Monday, March 12, 2007

Health care for people with learning disabilties

I'm glad to see this is being taken seriously. People with learning disbilities do endure substandard health care because most professionals are clueless about the issues and ways of working positively with people with learning disabilities.

Personally, I have loved my work with people with learning disabilities, and learned a tremendous amount about being human from being around people who our society devalues - when you can't get a PhD, earn a fortune, or take care of yourself, sometimes I think what is left is pure, unadulterated human-ness. It reminds me to value people for people and not their achievements or status.

But its not easy and people with learning disabilities get a shocking deal in the health service. I hope they look into mental health services too, because they are dire for people with learning disabilties (an extremely serious issue as people with learning disabilities are at high risk for developing mental health problems). What is sometimes the most shocking is the attitudes and general lack of knowledge in staff in some settings. I once had to explain to a senior staff member in mental health who asked, "Well how do we know if its psychosis or just his learning disability" that "Hearing voices is not a symptom of learning disabilities. If he's hearing voices and its causing distress its psychosis and should be treated as such."

6 comments:

Claire said...

So true. When I worked with children with autism and other learning and behavioural difficulties it was really difficult to get social workers and other professionals to see each of the child's conditions separately. Often children with specific learning difficulties were also depressed and this needed to be acknowledged and understood in its own right. It was very easy for professionals to lumnp the two together and not investigate the underlying causes of the child's depression, or investigate appropriate ways of supporting the child.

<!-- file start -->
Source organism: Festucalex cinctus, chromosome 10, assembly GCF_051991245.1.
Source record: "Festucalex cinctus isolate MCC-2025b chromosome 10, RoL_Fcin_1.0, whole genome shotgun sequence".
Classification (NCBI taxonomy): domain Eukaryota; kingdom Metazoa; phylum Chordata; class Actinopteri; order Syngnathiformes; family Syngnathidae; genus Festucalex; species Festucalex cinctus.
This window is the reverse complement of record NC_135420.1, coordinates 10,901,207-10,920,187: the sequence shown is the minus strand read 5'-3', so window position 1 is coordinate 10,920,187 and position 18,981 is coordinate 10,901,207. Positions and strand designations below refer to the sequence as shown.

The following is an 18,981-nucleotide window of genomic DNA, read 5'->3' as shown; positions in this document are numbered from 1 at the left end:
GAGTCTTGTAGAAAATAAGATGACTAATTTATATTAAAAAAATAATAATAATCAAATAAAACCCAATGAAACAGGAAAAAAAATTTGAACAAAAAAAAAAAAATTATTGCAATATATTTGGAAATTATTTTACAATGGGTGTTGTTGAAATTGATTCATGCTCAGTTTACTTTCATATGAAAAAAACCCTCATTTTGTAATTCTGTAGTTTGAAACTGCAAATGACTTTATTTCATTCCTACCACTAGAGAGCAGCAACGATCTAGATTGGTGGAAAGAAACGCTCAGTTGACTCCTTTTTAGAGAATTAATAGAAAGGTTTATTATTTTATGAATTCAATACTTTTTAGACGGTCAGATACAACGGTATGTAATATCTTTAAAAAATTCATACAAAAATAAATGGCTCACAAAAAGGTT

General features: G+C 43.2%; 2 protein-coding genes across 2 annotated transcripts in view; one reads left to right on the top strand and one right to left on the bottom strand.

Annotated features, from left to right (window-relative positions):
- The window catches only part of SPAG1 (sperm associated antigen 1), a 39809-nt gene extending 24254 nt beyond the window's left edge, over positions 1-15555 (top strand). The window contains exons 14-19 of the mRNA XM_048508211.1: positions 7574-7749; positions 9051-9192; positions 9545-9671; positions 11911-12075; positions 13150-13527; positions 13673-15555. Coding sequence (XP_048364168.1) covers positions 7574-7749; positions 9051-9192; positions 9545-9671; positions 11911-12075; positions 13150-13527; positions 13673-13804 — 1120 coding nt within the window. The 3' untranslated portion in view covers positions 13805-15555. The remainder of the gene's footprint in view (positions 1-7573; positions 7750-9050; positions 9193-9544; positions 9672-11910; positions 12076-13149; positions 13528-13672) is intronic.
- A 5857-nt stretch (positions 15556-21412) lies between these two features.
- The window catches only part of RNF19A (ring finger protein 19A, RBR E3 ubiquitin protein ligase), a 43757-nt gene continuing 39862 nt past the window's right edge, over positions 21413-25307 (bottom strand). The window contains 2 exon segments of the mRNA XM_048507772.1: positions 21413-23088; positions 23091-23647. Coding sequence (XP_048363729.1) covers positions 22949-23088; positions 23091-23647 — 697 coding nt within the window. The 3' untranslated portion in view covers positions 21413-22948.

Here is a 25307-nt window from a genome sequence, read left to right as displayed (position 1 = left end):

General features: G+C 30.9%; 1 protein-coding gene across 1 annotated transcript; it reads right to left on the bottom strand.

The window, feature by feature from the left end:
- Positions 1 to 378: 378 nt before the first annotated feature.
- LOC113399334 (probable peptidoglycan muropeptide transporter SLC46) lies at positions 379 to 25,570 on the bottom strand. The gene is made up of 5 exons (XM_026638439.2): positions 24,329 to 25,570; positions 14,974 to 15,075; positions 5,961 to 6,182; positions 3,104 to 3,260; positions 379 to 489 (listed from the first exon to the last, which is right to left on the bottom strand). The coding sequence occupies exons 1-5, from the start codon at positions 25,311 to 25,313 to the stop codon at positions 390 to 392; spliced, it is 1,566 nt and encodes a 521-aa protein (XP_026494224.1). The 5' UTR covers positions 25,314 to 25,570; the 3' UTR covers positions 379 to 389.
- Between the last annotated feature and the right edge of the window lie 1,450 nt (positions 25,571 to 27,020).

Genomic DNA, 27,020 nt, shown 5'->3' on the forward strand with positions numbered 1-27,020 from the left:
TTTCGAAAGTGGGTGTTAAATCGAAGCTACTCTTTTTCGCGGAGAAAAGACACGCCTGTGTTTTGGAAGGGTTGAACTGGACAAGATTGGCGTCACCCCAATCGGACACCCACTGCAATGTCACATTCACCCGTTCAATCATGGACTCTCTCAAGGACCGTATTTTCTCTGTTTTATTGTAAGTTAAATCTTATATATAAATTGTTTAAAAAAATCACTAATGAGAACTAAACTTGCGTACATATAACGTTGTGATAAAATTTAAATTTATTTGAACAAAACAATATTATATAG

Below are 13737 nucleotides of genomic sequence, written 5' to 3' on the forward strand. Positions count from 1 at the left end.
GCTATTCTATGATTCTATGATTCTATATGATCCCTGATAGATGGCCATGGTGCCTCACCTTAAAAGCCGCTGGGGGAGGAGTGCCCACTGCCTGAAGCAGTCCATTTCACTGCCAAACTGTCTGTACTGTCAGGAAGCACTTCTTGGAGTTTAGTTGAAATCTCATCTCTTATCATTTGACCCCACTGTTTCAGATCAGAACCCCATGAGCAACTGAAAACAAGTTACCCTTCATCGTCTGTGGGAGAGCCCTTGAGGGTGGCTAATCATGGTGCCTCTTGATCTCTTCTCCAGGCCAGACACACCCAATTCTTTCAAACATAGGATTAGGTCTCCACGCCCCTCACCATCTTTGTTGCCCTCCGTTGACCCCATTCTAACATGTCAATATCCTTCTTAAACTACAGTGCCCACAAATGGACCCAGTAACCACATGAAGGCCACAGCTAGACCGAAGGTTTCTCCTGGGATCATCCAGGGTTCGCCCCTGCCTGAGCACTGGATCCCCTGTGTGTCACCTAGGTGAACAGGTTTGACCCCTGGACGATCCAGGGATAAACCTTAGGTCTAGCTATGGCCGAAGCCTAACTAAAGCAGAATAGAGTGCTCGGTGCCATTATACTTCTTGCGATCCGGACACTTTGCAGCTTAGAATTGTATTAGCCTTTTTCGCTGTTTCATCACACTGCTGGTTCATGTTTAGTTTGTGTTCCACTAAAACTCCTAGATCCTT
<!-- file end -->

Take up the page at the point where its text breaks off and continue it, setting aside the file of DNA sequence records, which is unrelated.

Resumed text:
Contemplative Activist said...

Very true Claire - if you're still working in the area or interested in it generally, look up "diagnostic overshadowing". Its where professionals (and other people) see the diagnosis of "learning disabilities" and then don't see other difficulties - which means lots of missed diagnoses or not accessing avenues of help and support.

It is a complete tragedy as the impact of even simple medical treatments or psychotherapies can really have a benefit for some people!

CA

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Malcolm said...

As someone privileged to have some people with learning disabilities call me, and treat me, as a friend, I must admit to being unaware of these problems with the health care services.

Thanks for raising these issues and, one can only hope and pray that these issues will be be taken into account and rectified by health care providers.

Contemplative Activist said...

Malcolm,

Services are very mixed. Some people are excellent - and I really hope those people caring for your friends are excellent.

However, sadly, when things go wrong for people who are generally disempowered in our society...they go very wrong.

My main area of work with people who have learning disabilities outside of specialised LD services has been liasing with mental health services, and that has been extremely challenging at times.

CA

Contemplative Activist said...

PS. You could check it out with your friends...and should they ever encounter problems, a confident and articulate advocate can really help :)